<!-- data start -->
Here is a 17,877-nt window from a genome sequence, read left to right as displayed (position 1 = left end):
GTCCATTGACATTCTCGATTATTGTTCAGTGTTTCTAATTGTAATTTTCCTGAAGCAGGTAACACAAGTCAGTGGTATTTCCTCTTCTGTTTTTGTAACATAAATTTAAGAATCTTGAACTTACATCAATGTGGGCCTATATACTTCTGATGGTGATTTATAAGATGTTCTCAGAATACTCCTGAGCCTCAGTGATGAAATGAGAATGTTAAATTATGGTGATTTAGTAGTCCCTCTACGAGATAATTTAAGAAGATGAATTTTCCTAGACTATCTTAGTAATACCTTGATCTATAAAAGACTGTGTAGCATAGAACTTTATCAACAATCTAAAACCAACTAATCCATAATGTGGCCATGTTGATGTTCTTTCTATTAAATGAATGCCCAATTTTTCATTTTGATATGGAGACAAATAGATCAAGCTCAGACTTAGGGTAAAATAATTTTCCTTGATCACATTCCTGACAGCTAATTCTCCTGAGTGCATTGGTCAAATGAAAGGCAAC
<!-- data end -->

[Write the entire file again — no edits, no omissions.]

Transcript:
Here is a 17,877-nt window from a genome sequence, read left to right as displayed (position 1 = left end):
GTCCATTGACATTCTCGATTATTGTTCAGTGTTTCTAATTGTAATTTTCCTGAAGCAGGTAACACAAGTCAGTGGTATTTCCTCTTCTGTTTTTGTAACATAAATTTAAGAATCTTGAACTTACATCAATGTGGGCCTATATACTTCTGATGGTGATTTATAAGATGTTCTCAGAATACTCCTGAGCCTCAGTGATGAAATGAGAATGTTAAATTATGGTGATTTAGTAGTCCCTCTACGAGATAATTTAAGAAGATGAATTTTCCTAGACTATCTTAGTAATACCTTGATCTATAAAAGACTGTGTAGCATAGAACTTTATCAACAATCTAAAACCAACTAATCCATAATGTGGCCATGTTGATGTTCTTTCTATTAAATGAATGCCCAATTTTTCATTTTGATATGGAGACAAATAGATCAAGCTCAGACTTAGGGTAAAATAATTTTCCTTGATCACATTCCTGACAGCTAATTCTCCTGAGTGCATTGGTCAAATGAAAGGCAAC